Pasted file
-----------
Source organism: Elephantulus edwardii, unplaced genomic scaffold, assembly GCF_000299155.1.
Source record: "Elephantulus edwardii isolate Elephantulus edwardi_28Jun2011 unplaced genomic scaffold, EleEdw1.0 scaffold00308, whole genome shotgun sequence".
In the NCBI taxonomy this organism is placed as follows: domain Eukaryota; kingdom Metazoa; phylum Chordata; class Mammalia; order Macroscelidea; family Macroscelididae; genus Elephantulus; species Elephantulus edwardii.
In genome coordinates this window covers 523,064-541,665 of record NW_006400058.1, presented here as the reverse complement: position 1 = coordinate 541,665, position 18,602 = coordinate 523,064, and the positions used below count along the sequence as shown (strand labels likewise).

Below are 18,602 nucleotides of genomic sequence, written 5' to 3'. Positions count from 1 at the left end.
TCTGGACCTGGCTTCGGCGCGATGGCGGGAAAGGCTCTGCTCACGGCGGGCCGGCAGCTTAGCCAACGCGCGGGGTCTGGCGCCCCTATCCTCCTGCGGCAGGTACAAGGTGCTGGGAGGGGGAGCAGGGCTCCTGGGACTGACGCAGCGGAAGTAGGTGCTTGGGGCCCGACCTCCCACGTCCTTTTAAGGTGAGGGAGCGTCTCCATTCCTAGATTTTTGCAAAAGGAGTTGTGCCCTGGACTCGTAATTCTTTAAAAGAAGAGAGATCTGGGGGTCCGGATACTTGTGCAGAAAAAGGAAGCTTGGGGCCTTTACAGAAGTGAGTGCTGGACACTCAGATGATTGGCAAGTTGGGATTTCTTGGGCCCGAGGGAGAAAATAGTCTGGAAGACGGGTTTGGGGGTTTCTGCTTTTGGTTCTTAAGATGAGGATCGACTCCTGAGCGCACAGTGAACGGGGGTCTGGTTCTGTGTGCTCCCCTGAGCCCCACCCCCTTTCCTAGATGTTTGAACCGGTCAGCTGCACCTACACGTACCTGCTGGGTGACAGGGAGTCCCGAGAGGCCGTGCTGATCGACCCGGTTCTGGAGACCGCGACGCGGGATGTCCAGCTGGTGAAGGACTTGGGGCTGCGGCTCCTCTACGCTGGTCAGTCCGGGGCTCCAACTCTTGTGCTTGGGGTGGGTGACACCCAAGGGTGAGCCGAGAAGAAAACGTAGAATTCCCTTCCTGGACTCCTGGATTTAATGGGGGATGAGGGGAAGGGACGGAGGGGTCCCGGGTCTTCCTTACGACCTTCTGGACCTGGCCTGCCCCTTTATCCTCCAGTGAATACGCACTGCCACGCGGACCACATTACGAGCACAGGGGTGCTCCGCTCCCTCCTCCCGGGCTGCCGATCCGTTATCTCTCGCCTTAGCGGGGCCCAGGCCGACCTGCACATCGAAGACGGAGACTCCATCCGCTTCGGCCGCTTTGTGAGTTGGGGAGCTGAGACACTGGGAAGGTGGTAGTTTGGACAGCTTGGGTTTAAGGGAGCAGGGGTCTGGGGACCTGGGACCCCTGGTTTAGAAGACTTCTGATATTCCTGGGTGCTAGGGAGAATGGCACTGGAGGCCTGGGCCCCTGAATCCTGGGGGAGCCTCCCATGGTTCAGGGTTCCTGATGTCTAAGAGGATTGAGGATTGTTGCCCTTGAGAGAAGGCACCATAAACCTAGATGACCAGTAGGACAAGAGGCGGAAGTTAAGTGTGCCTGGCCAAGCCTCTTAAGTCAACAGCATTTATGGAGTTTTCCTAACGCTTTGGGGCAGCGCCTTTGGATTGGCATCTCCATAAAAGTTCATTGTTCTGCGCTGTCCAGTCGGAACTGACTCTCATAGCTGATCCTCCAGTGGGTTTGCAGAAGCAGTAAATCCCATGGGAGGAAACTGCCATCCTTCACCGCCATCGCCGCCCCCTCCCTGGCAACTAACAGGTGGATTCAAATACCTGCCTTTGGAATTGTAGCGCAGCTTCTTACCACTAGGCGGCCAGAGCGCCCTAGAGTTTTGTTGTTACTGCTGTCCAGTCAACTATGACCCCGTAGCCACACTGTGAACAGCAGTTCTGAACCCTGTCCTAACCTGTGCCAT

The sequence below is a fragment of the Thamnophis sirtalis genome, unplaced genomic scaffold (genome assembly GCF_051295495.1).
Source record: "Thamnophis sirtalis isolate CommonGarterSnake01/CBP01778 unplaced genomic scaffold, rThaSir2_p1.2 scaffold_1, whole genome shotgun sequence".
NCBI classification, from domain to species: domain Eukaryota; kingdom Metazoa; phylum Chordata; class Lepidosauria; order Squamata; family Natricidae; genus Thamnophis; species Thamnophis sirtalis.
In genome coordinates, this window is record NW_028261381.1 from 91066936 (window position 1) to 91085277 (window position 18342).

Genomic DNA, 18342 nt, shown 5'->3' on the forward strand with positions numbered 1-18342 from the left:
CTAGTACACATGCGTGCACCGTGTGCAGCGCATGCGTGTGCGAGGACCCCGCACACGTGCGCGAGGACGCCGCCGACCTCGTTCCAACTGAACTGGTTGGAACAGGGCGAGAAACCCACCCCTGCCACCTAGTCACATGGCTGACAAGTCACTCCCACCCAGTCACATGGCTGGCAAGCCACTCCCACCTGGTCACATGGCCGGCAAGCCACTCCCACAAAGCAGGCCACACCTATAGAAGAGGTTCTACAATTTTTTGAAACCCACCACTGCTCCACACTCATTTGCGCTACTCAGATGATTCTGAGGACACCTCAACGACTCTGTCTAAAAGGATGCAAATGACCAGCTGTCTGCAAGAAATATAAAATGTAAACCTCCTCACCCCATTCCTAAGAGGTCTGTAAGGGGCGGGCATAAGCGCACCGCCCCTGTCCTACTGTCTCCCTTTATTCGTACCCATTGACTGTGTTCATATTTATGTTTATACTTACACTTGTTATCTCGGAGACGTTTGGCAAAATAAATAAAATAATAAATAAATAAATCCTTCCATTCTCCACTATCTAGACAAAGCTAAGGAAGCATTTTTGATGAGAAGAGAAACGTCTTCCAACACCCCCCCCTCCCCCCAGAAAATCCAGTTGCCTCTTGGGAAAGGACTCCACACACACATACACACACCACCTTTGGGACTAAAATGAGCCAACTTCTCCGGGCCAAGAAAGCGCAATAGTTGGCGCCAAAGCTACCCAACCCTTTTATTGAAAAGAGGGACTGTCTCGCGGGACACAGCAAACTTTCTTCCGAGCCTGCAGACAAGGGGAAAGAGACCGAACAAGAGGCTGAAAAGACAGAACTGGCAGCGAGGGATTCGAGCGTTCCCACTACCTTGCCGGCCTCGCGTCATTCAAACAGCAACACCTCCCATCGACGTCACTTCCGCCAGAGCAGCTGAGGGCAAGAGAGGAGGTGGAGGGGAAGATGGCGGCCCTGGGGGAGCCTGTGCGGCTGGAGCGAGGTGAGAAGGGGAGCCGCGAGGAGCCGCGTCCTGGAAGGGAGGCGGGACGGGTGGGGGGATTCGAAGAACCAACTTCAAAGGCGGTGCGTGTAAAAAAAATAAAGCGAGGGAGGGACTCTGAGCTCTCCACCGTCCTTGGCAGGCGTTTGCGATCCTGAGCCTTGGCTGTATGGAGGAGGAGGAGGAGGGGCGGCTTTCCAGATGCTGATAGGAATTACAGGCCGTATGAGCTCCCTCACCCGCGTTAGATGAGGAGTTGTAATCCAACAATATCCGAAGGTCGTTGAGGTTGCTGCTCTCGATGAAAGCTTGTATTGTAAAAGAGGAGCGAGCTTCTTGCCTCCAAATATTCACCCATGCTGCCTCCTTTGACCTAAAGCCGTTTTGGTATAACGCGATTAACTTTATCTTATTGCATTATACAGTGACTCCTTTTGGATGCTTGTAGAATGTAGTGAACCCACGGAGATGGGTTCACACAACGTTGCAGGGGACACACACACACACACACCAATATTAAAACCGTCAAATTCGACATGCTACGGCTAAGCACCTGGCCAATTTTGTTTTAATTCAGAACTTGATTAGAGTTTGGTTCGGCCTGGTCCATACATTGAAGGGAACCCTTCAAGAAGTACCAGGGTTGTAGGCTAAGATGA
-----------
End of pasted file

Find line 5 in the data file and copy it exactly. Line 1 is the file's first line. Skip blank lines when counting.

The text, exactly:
Below are 18,602 nucleotides of genomic sequence, written 5' to 3'. Positions count from 1 at the left end.